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Cultivating Conversation with…Marcus Dunning

By August 10, 2020 No Comments

Welcome to the Cultivating Conversations podcast brought to you by the team at Chaseman Global.  In this series we’re bringing you conversations with experts from across life sciences.  We chat with our guests about the challenges of today’s market, discovering their opinions, solutions and ideas for the future of the industry. 

Our Research and Delivery Lead Steve Collins recently sat down with Naio Technologies Sales Director for North America Marcus Dunning.  We worked with Marcus to secure his new role at the Agricultural Robotics Specialists earlier this year.  Marcus has 20 years experience in the agriculture market and has some great insights into the changing industry.  Steve and Marcus discussed everything from farm-to-fork tracking right up to actions farmers can and are taking to combat climate change. 

The Full Conversation

STEVE:

Hi all, welcome to Chaseman Global Agriculture Podcast.  I’m Steve Collins and today I’m joined by Marcus Dunning from Naio Technology.  We’re going to use this time to discuss Marcus, Naio, their journey so far as well as the conversation around legacy versus livelihood in agriculture technology. 

So, Marcus, thanks for joining us today.  I, of course, placed you at Naio Technology so I know your story, the journey that you’ve been on prior to Naio and up until this point with Naio. But just for our listeners if you could give us some insight into your career so far and the journey that you’ve been on that would be great. 

MARCUS:

Absolutely, so I started my career as an irrigation engineer and designer primarily for vineyards in California.  I worked for a good few years in the irrigation field working with production agriculture, vineyards and crop farmers. Very much always had a specialty in agriculture.  I then had the opportunity to progress my career by working for a couple of years in the packaging space for a company that developed RPCs.  This helped me to really understand more of the agricultural community outside of California.  I then worked for a company called Plant Tape which makes an automated transplanter, which introduced me to the agriculture technology space and sparked a fire for everything that’s going on in this industry.  I recently moved to Naio where I’m excited to be working with them to grow the business in North America for them.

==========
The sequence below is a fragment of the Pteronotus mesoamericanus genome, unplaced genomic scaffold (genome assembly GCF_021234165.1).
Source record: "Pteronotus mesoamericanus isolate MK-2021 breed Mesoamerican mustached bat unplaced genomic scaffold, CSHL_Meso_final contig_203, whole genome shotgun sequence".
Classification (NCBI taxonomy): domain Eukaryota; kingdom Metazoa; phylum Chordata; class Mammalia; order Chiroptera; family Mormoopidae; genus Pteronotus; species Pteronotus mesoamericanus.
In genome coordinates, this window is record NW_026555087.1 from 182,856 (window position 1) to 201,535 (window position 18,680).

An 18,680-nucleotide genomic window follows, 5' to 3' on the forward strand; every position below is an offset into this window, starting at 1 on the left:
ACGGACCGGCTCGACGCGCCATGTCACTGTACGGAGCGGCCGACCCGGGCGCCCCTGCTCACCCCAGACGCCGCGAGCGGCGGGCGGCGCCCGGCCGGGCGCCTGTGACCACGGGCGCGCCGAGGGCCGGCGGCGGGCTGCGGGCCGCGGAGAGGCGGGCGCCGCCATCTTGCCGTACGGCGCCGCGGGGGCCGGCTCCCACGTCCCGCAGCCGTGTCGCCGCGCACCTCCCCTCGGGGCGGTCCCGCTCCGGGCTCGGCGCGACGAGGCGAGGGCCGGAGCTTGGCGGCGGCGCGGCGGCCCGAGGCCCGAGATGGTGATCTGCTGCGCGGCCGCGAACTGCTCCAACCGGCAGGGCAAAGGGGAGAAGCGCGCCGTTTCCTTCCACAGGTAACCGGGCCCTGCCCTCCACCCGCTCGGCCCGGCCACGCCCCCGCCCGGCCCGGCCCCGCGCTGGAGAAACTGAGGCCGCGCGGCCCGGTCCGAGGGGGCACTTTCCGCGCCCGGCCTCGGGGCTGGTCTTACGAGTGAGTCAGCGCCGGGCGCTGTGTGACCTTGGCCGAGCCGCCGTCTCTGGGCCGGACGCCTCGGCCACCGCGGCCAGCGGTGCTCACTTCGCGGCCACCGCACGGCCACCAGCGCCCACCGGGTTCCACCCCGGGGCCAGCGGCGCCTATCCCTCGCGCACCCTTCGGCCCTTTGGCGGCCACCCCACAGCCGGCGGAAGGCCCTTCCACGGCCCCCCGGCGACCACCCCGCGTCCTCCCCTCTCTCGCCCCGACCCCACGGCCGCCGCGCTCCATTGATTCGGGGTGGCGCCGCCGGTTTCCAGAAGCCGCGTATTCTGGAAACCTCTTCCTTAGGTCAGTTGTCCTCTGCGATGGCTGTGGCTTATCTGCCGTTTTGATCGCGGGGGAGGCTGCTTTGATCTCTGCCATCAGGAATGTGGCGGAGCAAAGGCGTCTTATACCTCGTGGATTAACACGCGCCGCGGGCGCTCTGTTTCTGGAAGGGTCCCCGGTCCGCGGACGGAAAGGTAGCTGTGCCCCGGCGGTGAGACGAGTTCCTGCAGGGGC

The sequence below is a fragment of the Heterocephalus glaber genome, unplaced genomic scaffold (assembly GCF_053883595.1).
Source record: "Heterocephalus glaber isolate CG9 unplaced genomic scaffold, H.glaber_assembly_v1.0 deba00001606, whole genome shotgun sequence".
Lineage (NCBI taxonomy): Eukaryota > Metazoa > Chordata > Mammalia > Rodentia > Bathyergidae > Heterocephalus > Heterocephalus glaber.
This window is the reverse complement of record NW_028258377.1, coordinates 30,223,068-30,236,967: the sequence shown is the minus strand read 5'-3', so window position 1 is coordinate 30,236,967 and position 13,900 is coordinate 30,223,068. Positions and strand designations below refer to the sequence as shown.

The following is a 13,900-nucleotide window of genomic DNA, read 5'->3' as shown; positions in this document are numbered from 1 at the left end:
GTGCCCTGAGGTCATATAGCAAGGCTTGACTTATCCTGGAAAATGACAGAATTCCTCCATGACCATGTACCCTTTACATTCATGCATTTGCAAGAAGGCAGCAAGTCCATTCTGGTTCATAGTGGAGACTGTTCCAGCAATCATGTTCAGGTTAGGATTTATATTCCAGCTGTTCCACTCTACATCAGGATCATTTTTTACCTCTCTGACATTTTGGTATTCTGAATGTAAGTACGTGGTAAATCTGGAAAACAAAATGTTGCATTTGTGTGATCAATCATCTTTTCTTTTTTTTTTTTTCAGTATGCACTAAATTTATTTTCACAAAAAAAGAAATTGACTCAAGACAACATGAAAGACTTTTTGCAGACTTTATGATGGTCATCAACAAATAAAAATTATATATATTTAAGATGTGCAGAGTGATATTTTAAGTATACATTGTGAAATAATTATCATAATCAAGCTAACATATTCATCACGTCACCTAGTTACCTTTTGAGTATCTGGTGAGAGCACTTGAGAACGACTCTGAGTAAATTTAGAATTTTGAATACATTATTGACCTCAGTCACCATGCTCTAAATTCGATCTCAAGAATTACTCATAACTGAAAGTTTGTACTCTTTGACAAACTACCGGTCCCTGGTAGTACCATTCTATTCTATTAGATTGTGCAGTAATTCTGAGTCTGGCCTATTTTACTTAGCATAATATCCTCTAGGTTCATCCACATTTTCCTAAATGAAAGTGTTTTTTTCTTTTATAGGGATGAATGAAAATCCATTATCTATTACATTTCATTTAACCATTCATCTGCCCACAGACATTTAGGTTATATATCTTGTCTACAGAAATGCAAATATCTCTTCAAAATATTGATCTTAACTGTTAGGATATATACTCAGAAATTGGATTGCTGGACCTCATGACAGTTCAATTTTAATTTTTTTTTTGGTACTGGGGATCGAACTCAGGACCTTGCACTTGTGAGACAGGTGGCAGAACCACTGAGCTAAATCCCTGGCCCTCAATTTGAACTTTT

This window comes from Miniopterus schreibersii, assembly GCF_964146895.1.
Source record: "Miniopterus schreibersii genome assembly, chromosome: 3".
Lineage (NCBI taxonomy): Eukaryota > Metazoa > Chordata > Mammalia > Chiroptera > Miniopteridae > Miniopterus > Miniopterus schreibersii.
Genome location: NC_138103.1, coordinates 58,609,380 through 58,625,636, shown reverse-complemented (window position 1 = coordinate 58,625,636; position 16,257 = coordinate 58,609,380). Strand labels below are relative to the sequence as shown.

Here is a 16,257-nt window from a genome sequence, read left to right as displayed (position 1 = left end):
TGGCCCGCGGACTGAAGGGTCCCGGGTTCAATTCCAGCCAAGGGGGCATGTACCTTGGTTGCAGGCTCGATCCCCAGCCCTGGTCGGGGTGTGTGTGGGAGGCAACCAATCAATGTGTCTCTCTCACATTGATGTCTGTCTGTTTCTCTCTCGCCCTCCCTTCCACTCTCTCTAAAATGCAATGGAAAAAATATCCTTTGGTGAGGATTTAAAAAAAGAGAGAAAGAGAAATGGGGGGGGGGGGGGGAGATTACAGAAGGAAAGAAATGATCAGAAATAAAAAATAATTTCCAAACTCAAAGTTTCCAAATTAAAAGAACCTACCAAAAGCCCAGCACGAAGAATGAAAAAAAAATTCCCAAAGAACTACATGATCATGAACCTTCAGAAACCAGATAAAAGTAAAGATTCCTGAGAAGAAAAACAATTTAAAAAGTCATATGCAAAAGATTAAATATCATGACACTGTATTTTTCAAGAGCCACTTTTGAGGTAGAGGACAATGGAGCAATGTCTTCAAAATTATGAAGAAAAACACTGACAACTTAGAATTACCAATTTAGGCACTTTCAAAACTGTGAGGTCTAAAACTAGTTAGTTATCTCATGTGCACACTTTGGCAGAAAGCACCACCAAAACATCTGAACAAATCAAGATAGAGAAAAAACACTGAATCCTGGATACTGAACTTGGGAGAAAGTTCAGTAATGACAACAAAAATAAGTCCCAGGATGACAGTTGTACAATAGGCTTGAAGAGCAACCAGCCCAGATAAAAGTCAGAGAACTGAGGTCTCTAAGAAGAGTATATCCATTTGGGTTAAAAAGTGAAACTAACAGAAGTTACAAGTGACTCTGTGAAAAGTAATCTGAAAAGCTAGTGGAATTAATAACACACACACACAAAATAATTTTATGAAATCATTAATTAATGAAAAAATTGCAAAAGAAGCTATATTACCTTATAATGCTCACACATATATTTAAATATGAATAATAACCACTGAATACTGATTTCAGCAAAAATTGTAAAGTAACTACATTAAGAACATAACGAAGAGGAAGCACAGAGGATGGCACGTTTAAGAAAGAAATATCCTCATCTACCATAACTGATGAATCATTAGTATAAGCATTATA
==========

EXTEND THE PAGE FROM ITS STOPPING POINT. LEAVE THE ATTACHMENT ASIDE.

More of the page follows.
STEVE:

Fantastic, and what would you say is the most exciting thing for you about your move to the AgTech space? 

MARCUS:

Partly the pace, I love the pace of this industry.  But also knowing that we can help farmers advance what they are doing.  There are a lot of people who are trying to figure out how to continue to stretch the dollar so they can grow their operations.  Technologies like ours help alleviate some of the labour issue and a lot of AgTech is helping growers better utilising the implements that they already have.  Whether it’s Naio type technologies, their fertiliser application or using aerial imagery to make note of yields etc. It’s fun to watch what’s happening in the farming industry right now. 

STEVE:

Absolutely, I think Naio is the company that draws a lot of interest across the space.  Largely probably because of the technology they have and the impact they can have on the farms.  For anyone who doesn’t know can you share a little about Naio, what they do as a business and the technology that you are out there pushing? 

MARCUS:

So, Naio the HQ is based in Toulouse in France.  We build autonomous weeding robots right now and there are three different platforms that we have.  We have our Oz Robot which is primarily for smaller organisations (1-20 acres), Dino robot which is for larger production speciality crop weeding, Ted Robot designed for the vineyard market. Naoi is currently built for weeding but we’re planning on expanding this into new areas whether that be spraying or seeding.  It’s basically developing an autonomous vehicle that can be used in place of all the extra labour and tractors etc in the field.  The idea is to improve a grower’s sustainability in their operation.  Naio is very dedicated to getting this platform perfect to what the grower needs.